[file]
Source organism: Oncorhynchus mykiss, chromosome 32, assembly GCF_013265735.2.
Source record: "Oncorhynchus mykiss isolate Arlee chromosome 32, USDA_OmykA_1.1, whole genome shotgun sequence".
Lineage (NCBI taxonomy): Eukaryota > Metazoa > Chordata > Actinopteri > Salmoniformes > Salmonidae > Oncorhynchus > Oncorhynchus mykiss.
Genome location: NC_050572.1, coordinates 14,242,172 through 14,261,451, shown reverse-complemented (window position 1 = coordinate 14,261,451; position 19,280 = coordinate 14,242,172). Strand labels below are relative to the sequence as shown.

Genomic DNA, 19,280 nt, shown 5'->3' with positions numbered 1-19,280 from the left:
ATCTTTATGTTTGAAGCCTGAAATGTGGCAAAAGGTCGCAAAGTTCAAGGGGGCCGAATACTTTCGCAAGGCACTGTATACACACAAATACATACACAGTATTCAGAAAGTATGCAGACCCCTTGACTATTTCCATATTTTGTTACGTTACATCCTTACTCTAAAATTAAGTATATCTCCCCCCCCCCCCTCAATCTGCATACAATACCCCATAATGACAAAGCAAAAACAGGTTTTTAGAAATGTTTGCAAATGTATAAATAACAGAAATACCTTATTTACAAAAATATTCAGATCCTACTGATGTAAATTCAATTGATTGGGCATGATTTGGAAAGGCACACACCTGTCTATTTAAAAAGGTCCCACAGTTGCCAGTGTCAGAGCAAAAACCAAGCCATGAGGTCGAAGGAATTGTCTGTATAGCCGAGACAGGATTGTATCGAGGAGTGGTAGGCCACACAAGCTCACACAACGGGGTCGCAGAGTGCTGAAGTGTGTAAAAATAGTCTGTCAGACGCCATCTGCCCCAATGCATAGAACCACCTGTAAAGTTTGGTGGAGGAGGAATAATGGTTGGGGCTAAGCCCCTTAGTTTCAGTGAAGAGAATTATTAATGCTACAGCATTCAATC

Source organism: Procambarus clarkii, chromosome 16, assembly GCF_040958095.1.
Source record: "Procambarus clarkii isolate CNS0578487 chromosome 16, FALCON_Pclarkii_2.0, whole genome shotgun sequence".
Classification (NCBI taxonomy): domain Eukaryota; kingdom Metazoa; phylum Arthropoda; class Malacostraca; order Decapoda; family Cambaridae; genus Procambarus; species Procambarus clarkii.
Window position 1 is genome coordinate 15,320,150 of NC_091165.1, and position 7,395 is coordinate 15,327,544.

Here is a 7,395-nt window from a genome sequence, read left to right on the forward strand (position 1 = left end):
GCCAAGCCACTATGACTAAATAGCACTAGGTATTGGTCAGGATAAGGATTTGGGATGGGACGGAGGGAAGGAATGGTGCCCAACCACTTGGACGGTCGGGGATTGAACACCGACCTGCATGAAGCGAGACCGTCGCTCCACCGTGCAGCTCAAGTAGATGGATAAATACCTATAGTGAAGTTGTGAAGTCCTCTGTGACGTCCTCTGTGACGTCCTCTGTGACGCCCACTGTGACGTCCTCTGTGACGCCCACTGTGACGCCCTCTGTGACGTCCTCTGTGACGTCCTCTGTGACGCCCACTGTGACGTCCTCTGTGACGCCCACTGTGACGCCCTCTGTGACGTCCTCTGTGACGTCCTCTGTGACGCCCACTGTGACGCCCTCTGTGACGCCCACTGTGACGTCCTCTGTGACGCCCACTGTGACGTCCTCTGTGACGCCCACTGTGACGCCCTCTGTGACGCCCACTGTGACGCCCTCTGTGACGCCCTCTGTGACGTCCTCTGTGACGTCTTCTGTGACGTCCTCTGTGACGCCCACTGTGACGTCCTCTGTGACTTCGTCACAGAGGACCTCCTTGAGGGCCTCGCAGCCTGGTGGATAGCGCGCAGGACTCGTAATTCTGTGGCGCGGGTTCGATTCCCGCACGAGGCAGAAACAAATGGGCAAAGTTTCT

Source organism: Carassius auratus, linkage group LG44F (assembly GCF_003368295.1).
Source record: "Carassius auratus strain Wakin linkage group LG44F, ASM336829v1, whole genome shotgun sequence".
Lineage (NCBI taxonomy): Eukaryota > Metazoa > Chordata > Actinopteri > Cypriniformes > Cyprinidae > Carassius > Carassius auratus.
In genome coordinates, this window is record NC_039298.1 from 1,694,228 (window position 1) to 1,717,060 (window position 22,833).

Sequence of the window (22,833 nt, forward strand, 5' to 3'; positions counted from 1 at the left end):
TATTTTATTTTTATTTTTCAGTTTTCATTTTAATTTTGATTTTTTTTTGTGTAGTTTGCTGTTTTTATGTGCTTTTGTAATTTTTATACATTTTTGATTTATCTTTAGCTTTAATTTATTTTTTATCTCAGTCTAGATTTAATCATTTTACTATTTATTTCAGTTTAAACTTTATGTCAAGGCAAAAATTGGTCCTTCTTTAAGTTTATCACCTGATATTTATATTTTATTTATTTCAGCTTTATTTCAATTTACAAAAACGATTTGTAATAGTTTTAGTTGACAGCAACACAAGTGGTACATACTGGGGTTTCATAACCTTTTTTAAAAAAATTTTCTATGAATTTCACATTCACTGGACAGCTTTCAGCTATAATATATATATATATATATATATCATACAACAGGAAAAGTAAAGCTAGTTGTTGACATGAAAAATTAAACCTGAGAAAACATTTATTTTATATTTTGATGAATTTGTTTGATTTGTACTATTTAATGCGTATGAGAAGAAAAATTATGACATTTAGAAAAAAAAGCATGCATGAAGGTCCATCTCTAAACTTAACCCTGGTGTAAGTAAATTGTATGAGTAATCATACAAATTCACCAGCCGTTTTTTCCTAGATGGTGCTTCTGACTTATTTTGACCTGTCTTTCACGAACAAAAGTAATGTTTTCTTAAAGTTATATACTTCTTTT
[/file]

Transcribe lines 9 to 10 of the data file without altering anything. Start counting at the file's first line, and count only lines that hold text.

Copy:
Classification (NCBI taxonomy): domain Eukaryota; kingdom Metazoa; phylum Arthropoda; class Malacostraca; order Decapoda; family Cambaridae; genus Procambarus; species Procambarus clarkii.
Window position 1 is genome coordinate 15,320,150 of NC_091165.1, and position 7,395 is coordinate 15,327,544.